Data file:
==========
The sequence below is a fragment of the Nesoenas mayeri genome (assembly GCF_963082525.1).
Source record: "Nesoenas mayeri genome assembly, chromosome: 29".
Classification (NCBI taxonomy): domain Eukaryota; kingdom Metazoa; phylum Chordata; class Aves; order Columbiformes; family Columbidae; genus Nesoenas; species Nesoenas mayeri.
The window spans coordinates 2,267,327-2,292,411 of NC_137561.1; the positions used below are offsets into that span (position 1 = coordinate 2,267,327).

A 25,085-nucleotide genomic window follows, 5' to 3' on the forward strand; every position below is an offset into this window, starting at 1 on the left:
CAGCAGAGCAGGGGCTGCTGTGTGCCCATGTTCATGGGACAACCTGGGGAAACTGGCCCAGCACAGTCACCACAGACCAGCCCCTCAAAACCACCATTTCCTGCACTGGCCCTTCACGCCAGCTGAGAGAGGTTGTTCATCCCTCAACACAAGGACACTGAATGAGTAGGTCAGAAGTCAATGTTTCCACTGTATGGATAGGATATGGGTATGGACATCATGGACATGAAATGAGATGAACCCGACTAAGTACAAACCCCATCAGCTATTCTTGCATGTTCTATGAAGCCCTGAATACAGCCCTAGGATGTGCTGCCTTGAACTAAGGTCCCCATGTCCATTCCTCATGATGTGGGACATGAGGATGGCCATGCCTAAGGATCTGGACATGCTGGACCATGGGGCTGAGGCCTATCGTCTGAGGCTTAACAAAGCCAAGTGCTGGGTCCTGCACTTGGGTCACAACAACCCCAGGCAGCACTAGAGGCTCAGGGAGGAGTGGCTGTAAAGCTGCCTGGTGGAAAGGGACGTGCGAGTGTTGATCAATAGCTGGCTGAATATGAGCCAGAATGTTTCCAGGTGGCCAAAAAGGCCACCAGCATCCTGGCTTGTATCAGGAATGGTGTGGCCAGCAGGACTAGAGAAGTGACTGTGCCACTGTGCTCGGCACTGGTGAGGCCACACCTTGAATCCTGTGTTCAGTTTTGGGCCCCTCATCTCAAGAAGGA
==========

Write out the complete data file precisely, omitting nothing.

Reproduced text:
The sequence below is a fragment of the Nesoenas mayeri genome (assembly GCF_963082525.1).
Source record: "Nesoenas mayeri genome assembly, chromosome: 29".
Classification (NCBI taxonomy): domain Eukaryota; kingdom Metazoa; phylum Chordata; class Aves; order Columbiformes; family Columbidae; genus Nesoenas; species Nesoenas mayeri.
The window spans coordinates 2,267,327-2,292,411 of NC_137561.1; the positions used below are offsets into that span (position 1 = coordinate 2,267,327).

A 25,085-nucleotide genomic window follows, 5' to 3' on the forward strand; every position below is an offset into this window, starting at 1 on the left:
CAGCAGAGCAGGGGCTGCTGTGTGCCCATGTTCATGGGACAACCTGGGGAAACTGGCCCAGCACAGTCACCACAGACCAGCCCCTCAAAACCACCATTTCCTGCACTGGCCCTTCACGCCAGCTGAGAGAGGTTGTTCATCCCTCAACACAAGGACACTGAATGAGTAGGTCAGAAGTCAATGTTTCCACTGTATGGATAGGATATGGGTATGGACATCATGGACATGAAATGAGATGAACCCGACTAAGTACAAACCCCATCAGCTATTCTTGCATGTTCTATGAAGCCCTGAATACAGCCCTAGGATGTGCTGCCTTGAACTAAGGTCCCCATGTCCATTCCTCATGATGTGGGACATGAGGATGGCCATGCCTAAGGATCTGGACATGCTGGACCATGGGGCTGAGGCCTATCGTCTGAGGCTTAACAAAGCCAAGTGCTGGGTCCTGCACTTGGGTCACAACAACCCCAGGCAGCACTAGAGGCTCAGGGAGGAGTGGCTGTAAAGCTGCCTGGTGGAAAGGGACGTGCGAGTGTTGATCAATAGCTGGCTGAATATGAGCCAGAATGTTTCCAGGTGGCCAAAAAGGCCACCAGCATCCTGGCTTGTATCAGGAATGGTGTGGCCAGCAGGACTAGAGAAGTGACTGTGCCACTGTGCTCGGCACTGGTGAGGCCACACCTTGAATCCTGTGTTCAGTTTTGGGCCCCTCATCTCAAGAAGGA